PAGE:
Disaster and WMD Defence Guide/Nuclear and radiation protection

This is the chapter 1 of the Disaster and WMD defence guide and its subject is Nuclear & Radiation protection.

What is a nuclear disaster? Edit

In general, a nuclear disaster refers to two wildly different events

  • An accident at a facility such as a nuclear power plant that leaks radiation.
  • A nuclear attack, or a nuclear war.

Preparing for an accident Edit

Potassium Iodine can be taken to reduce the absorption of radioactive iodine in the thyroid, though it should only be taken on recommendation from an official source due to health complications it can cause.[1]

Preparing for a strike Edit

Prevention Edit

Most people will not survive a full scale nuclear war in the long term. Even with reasonable preperations, survival can not be guarenteed. As such, the best way to survive is to discourage its use and proliferation, so the chance of a nuclear strike is reduced in the first place. Of course, the impact most people will have individually is quite small, but it may add up when done collectively. Additionally, being aware of current events may confer advantages in survival preperation, as well as what may follow.

Food Edit

Long term non-perishables that require minimal water to prepare are best.

Have airtight containers to keep pests, mold, and more out.

Water Edit

Municipal water supplies will likely be shuttered or damaged in the event of a strike. Having water ahead of time is essential.

Potable water is a nessecity. Have a minimum of two days of drinking water per person - the more the better.

Water is also useful for cooking, cleaning wounds, general hygiene, and more. Don't take it for granted.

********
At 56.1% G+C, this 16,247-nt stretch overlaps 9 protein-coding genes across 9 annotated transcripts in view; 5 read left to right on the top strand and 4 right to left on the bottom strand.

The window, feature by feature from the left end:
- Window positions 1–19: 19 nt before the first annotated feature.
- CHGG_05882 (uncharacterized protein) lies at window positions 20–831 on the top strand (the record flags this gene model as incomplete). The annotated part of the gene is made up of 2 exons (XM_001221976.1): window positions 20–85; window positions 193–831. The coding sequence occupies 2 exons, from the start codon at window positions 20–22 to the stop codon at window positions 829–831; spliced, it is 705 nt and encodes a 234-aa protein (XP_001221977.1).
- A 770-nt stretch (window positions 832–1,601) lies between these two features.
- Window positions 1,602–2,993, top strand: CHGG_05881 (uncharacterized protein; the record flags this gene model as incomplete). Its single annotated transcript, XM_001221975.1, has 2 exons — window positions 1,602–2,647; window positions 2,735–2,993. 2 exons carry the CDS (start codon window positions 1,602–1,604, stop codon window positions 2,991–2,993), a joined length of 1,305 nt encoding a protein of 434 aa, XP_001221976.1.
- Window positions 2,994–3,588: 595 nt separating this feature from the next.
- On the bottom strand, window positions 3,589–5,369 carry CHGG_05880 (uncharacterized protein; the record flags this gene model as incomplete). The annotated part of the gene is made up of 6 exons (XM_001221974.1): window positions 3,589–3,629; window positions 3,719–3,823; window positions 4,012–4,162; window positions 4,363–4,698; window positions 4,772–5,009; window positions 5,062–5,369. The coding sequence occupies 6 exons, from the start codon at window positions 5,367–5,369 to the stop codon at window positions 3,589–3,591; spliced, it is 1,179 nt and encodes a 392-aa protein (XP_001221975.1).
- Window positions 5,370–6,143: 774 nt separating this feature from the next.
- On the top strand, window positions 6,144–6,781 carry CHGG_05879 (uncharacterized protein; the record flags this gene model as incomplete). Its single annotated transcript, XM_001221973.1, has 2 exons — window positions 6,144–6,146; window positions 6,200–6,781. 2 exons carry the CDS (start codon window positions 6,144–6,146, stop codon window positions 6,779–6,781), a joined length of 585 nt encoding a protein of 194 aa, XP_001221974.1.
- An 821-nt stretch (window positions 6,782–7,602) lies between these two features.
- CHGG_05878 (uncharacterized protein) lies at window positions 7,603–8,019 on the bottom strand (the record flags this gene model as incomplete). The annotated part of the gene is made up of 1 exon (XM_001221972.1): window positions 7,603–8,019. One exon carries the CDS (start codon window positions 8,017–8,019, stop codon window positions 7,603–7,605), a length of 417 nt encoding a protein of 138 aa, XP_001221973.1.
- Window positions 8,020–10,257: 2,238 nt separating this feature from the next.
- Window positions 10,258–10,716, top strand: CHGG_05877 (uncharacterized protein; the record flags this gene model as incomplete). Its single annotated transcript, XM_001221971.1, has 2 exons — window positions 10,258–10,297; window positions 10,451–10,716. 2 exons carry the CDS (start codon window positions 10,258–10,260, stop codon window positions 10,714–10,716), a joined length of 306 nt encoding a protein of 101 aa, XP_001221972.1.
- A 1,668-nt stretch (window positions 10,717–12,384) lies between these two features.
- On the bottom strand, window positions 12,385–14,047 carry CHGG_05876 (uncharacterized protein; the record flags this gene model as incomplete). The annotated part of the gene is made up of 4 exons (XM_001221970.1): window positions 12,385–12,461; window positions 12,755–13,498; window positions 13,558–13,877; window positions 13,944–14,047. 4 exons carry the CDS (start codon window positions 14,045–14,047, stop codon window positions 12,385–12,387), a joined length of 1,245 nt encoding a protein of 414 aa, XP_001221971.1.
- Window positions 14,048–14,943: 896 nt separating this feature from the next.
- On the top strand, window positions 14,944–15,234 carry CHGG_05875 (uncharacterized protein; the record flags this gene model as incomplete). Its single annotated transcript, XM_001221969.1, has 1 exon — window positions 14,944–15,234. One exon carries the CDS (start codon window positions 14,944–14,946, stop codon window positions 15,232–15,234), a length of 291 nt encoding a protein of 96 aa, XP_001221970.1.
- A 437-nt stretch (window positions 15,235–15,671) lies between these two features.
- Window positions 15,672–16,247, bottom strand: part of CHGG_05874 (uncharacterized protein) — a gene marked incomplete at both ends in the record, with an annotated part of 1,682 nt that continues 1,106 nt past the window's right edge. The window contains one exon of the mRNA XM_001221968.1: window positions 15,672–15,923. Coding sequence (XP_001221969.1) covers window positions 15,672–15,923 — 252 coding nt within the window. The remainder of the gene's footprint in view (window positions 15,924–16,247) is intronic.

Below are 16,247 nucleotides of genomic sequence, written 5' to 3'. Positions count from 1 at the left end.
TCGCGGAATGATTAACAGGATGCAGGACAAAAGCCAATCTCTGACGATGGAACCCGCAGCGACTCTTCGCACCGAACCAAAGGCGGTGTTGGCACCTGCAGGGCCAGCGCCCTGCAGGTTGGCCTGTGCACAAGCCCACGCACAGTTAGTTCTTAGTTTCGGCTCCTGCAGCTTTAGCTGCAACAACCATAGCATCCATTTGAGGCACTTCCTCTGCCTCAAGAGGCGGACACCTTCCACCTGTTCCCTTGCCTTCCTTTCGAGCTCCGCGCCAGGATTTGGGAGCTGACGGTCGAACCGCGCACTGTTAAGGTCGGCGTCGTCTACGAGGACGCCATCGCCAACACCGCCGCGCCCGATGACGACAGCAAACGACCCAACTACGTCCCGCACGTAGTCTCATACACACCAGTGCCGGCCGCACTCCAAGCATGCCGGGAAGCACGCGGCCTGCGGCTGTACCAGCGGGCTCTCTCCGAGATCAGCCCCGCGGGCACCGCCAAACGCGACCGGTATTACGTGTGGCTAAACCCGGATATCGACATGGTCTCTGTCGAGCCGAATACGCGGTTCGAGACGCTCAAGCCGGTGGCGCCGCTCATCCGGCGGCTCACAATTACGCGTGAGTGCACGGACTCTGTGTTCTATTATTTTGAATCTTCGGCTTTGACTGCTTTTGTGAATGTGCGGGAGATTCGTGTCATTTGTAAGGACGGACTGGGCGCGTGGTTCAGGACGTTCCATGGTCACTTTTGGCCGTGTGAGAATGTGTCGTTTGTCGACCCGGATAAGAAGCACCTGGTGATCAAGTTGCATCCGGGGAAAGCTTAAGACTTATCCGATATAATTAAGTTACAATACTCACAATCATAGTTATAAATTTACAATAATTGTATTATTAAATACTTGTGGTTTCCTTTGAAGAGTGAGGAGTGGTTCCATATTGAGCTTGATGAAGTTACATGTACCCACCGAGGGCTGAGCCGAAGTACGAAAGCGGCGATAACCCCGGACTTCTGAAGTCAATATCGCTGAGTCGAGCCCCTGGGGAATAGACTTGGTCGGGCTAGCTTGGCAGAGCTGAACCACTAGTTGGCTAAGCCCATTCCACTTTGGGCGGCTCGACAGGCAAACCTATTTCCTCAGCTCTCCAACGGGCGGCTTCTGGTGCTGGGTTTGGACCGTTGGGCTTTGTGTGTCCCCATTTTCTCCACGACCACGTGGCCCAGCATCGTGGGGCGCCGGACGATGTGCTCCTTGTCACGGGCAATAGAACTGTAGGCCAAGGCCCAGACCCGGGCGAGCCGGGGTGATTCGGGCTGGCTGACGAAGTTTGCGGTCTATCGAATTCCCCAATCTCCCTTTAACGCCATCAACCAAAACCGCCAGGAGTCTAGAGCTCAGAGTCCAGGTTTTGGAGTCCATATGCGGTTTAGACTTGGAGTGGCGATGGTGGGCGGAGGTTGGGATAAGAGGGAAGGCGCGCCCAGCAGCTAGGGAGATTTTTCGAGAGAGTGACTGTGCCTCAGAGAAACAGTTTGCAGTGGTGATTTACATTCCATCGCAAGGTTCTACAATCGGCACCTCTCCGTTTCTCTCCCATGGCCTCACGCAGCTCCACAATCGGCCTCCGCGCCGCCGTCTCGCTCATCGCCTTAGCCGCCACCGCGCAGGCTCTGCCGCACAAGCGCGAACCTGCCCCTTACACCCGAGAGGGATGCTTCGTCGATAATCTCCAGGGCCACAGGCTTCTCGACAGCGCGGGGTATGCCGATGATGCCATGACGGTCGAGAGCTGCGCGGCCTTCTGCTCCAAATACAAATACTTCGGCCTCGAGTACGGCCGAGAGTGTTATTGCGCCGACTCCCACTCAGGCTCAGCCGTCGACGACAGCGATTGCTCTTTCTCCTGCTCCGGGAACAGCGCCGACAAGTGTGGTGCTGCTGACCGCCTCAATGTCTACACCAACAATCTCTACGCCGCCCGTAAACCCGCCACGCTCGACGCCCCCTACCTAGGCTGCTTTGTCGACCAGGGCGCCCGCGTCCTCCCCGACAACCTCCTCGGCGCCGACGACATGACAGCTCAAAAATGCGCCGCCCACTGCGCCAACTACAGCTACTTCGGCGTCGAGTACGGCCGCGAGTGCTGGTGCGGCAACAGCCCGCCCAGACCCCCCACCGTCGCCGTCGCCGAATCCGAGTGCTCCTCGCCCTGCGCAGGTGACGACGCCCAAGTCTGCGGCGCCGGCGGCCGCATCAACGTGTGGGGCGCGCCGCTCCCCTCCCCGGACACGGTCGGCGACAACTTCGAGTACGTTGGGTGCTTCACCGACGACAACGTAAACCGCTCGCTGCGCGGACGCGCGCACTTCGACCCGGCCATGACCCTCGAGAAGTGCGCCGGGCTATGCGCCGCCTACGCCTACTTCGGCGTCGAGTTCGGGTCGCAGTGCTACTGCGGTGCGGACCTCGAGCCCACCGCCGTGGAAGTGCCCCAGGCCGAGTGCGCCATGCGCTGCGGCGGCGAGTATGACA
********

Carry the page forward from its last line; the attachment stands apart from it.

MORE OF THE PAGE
Filters (Non-electric, repairable), metal containers, canteens, and more are useful.

Medicine Edit

Special Edit

Potassium Iodine tablets can help mitigate some danger from fallout. Iodine tablets do not eliminate the danger of radiation.

Standard Edit

A full first aid kit is essential.

Rubbing alcohol can help disinfect wounds.

Glasses last longer then contact lenses. Keep an old pair in your shelter.

Stay up to date on all recomended vaccines for your area. In the event of a strike, managed diseases may spiral out of control, and there will be no proper healthcare to assist you.

Tools Edit

Have a hammer, nails, and wood sheets on hand to board up windows in your home following the all clear. For a more aesthetically pleasing and long term solution, invest in thick shutters without slats which you can use to cover the windows completely, with some chaulking on hand just in case. This will save valuble time and energy should the worst occour, and gives a utility to a home in the meantime.

A shovel and wheelbarrel are handy, particularly for unexpected excavation, or burial should it be needed.

A portable heater is good for cooking and may help one find warmth.

Electronics Edit

Store all electronics in a faraday cage in your shelter. When done correctly this will protect them from the effects of an EMP. Consider having a second or third cage with backups.